Scots could have a second independence referendum if polling consistently shows support for one at 60 per cent, according to the UK’s Scotland secretary.
In the first time a minister has hinted at what the bar could be for a fresh vote, Alister Jack told Politico: “If you consistently saw 60 percent of the population wanting a referendum — not wanting independence but wanting a referendum [to take place] — and that was sustained over a reasonably long period, then I would acknowledge that there was a desire for a referendum.”
It comes after Jack’s colleague Michael Gove told the Sunday Mail earlier in August that “if it is the case that there is clearly a settled will in favor of a referendum, then one will occur.”
Ever since losing the last independence referendum in 2014, the pro-independence Scottish National Party (SNP) have lobbied for another vote.
Leader of the party and Scottish first minister Nicola Sturgeon believes there is now a mandate for a second vote due to the combined factors of Brexit – which Scotland did not vote for – and the fact that the SNP and Green Party won a combined majority in this year’s Holyrood election.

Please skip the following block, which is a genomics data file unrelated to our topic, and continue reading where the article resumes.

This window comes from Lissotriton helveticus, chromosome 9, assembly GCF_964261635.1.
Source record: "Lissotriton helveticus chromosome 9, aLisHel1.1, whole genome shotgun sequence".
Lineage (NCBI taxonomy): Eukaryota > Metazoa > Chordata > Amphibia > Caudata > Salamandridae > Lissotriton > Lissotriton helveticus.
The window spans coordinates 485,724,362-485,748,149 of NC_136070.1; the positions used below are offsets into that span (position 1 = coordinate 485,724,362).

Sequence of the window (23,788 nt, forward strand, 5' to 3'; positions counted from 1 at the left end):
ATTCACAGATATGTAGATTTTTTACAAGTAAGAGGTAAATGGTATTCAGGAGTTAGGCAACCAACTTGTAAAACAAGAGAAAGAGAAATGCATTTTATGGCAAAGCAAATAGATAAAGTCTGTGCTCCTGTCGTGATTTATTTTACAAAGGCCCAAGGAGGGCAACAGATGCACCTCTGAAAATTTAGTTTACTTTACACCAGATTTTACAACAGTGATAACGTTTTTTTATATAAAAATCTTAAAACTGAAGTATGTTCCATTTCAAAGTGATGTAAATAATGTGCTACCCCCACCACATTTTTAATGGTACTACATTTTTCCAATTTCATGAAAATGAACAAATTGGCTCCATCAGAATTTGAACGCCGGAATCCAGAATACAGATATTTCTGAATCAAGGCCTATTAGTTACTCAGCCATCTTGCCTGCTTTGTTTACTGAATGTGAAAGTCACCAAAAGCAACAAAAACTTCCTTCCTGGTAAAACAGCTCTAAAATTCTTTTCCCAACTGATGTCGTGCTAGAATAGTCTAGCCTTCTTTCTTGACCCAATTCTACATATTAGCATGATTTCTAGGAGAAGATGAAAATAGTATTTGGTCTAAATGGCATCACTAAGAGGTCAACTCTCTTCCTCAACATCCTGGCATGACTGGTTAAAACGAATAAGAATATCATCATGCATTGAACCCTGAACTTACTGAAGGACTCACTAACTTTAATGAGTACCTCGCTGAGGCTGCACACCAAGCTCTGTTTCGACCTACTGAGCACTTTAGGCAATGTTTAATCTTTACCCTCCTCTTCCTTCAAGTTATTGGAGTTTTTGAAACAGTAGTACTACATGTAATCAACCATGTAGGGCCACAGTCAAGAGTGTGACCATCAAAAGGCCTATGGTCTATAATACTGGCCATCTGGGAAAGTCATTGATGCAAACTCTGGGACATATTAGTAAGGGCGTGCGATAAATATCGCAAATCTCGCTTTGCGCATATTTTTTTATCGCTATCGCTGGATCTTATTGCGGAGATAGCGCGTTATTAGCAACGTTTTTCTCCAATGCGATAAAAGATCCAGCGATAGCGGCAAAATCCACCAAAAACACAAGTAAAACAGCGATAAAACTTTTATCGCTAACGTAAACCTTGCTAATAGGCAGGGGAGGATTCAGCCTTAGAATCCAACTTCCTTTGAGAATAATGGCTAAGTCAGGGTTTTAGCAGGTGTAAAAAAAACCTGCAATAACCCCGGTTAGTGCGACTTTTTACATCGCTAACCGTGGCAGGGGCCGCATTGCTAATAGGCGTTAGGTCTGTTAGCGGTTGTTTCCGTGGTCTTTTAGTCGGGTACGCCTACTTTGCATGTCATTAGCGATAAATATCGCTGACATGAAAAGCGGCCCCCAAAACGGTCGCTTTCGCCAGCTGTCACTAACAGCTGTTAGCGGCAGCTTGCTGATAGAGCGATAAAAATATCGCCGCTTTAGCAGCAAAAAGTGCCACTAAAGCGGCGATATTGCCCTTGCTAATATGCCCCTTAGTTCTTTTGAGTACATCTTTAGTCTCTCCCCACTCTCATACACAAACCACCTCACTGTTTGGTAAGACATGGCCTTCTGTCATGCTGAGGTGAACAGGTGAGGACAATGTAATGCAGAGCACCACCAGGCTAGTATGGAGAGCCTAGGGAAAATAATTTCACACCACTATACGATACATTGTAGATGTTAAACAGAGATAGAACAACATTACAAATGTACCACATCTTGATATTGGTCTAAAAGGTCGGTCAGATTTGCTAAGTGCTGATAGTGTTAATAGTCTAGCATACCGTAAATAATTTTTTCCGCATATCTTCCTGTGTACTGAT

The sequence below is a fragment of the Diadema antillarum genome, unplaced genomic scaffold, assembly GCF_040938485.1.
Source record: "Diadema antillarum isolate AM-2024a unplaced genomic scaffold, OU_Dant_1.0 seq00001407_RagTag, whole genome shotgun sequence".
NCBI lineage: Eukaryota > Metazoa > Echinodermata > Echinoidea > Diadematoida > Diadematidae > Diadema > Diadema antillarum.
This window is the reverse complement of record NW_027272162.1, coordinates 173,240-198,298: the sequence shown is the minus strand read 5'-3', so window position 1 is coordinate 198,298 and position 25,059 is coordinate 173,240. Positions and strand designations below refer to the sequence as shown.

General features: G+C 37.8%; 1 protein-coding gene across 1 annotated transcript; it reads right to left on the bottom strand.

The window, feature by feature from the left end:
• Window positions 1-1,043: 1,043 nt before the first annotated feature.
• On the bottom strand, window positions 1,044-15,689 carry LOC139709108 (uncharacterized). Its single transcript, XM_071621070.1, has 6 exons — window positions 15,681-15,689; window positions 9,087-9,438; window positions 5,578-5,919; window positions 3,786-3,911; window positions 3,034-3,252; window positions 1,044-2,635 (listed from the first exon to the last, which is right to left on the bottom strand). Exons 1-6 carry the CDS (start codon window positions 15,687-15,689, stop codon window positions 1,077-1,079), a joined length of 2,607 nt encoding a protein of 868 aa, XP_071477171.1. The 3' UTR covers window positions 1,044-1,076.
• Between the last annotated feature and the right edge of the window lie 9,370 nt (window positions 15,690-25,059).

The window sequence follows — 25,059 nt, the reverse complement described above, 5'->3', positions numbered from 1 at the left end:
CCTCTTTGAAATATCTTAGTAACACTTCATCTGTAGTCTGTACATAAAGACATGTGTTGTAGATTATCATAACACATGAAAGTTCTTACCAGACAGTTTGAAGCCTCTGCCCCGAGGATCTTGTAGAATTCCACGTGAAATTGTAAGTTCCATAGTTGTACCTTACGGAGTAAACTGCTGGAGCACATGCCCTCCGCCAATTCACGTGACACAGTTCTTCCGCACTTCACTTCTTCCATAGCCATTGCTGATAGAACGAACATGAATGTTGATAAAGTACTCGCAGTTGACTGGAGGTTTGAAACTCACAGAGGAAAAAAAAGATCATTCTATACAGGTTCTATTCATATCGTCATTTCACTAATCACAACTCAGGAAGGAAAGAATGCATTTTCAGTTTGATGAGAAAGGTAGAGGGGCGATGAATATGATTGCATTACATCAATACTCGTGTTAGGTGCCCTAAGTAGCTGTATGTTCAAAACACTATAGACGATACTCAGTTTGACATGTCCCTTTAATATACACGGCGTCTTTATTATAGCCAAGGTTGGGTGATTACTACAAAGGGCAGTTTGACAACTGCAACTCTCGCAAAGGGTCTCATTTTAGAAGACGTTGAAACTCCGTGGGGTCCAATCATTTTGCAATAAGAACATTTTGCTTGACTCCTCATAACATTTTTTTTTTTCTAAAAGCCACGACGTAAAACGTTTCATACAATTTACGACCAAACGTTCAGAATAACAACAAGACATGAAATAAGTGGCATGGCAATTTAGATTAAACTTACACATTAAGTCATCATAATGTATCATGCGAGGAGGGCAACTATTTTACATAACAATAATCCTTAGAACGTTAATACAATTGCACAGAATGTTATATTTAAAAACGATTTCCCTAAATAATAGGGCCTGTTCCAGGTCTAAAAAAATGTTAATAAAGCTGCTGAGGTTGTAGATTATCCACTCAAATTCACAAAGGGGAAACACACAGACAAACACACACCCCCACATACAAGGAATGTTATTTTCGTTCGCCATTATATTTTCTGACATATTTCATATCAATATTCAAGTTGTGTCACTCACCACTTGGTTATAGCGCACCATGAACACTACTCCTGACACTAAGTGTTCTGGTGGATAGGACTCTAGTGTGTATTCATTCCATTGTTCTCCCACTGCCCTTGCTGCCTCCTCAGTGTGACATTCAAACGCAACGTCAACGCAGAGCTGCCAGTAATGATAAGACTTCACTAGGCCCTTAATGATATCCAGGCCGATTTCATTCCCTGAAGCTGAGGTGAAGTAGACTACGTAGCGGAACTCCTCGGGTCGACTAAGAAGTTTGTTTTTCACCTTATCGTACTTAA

Following the 2014 vote, PM of the time David Cameron declared the matter was “settled for a generation”, and Boris Johnson has consistently rejected calls to revisit the vote.
Despite outlining a potential criteria for a rerun, Jack said that it was “not where we are” or “how I perceive things to be.”
“I think I’m broadly where the public are, which is that now is not the time to be having a referendum. We’ve had one, we’ve made our decision, let’s get on and rebuild the economy and rebuild people’s lives,” he added.
Sturgeon has said her immediate focus is the Covid recovery, but that before the end of the current Westminster parliamentary term she will push for a second referendum.
She has said the argument that the nations of the United Kingdom are equals “completely disintegrates” if the UK Government refuses to allow another vote on independence.